• Toiletries (towel, soap, toothbrush, toilet-paper etc.);
  • Warm blanket and/or compact sleeping bag;
  • Dust mask;
  • Pencil and paper;
  • Notebook (with written phone numbers and addresses);

Commentary: These are all integral part of our camping gear. Note: sleeping bag, tent and thermal mattress mandatory.

  • Cigarettes (in certain situations might be used in exchange).

Commentary: Is this a WWII manual?


Let's not make this post any longer and boring than it already is. Again... transcribing a website isn't my kind of content. I'd rather know what you think.

Do you agree with Lithuania's plan?

What would you add or leave from the list above?

I think it's awesome that their government is raising awareness about preparedness — there's enough examples showing that most people are indeed unprepared. By recognizing potential threats we may grow stronger and united as society. At least in theory, we shouldn't wait 'till the last minute to discuss plans and ideas with friends and relatives.

Stay safe and don't forget to comment.


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Disclaimer: The author of this post is a convict broke backpacker, who has travelled more than 10.000 km hitchhiking and more than 5.000 km cycling. Following him may cause severe problems of wanderlust and inquietud. You've been warned.

I'm Arthur. I blog about Adventure Stories, Brazil, Travel, Camping, & Life Experiences.

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Nice! While the details of preparedness may (and should!) be debated, it's great to see that some governments support this. It reminds me of a pamphlet I once saw in the US about what to do in case of some major emergency (don't remember exactly what, the meltdown of a nuclear reactor or the eruption of a supervulcano). First point: alert your local, state, and federal authorities. Right! I didn't even need to continue reading the rest...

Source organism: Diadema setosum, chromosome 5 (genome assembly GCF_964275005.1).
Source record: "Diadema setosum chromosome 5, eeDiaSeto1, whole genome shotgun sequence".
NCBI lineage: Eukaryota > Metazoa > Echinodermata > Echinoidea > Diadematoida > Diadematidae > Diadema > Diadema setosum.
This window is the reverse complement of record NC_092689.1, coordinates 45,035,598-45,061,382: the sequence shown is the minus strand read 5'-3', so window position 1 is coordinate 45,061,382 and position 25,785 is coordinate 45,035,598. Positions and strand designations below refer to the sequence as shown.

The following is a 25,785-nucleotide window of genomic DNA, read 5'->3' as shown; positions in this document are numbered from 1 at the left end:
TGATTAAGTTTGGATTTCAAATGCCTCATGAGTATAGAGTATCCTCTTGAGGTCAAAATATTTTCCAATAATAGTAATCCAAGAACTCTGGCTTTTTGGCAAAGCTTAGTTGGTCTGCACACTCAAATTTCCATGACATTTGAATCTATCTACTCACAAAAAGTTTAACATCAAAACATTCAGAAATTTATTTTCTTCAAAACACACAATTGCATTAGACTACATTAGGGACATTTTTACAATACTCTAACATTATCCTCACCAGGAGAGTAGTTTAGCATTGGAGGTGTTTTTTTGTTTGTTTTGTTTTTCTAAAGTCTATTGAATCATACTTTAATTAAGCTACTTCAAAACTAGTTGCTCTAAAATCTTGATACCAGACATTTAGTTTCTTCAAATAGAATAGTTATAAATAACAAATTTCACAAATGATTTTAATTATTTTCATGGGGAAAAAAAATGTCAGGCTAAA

Hahahaha yeah, like... if we need to rely on anthorities for anything we're basically fucked. I found this Lithuanian website quite interesting, although some points aren't on my own list of priorities, especially when it comes to money (credit cards? Really? The first thing to melt down is infrastructure) -- i guess they'll never recommend crypto.

This is a good topic and it brings back memories when the Ukrainian war broke out. My country has a long border with Ukraine and although I was never in real danger, the events served as a reminder to get things in order. For me the biggest lesson was to get all my passwords and online logs in order. In case you need to run with one backpack, having access to crypto and Hive is essential.

You may be in the 1% for having crypto in terms of preparedness; that could be life-saving if you had to run away. It's great that you are backing up your passwords. Imho one of the first things to become useless during a war is paper money... think of russians.. nobody will accept rubles anywhere.

We agree on that! My first thought was my laptop, my passwords and my cold wallet. If you have access to your crypto wallet, you have a safety blanket. Russians will turn to crypto as well as they will have no choice.

Yup, ppl sooner or later will understand the value of crypto. But that's when governments will start to lose power over us.

The Hydrogen Peroxide should be for treating open wounds. We used to call it Oxygen Water around here, which is kind of funny.

An old nurse once told me casual soap would also do great job at that but...never tried and. I would add a bar of soap. Also, insert it in a sock and you have an awesome blunt weapon. Socks. Dry socks is very good for your health.

Ahhh now I get it. We also call it 'oxigen water' or 'oxigenated water' in a rought translation. A soap bar is indeed very useful -- when i'm traveling it serves to wash dishes, shower, clothes, etc etc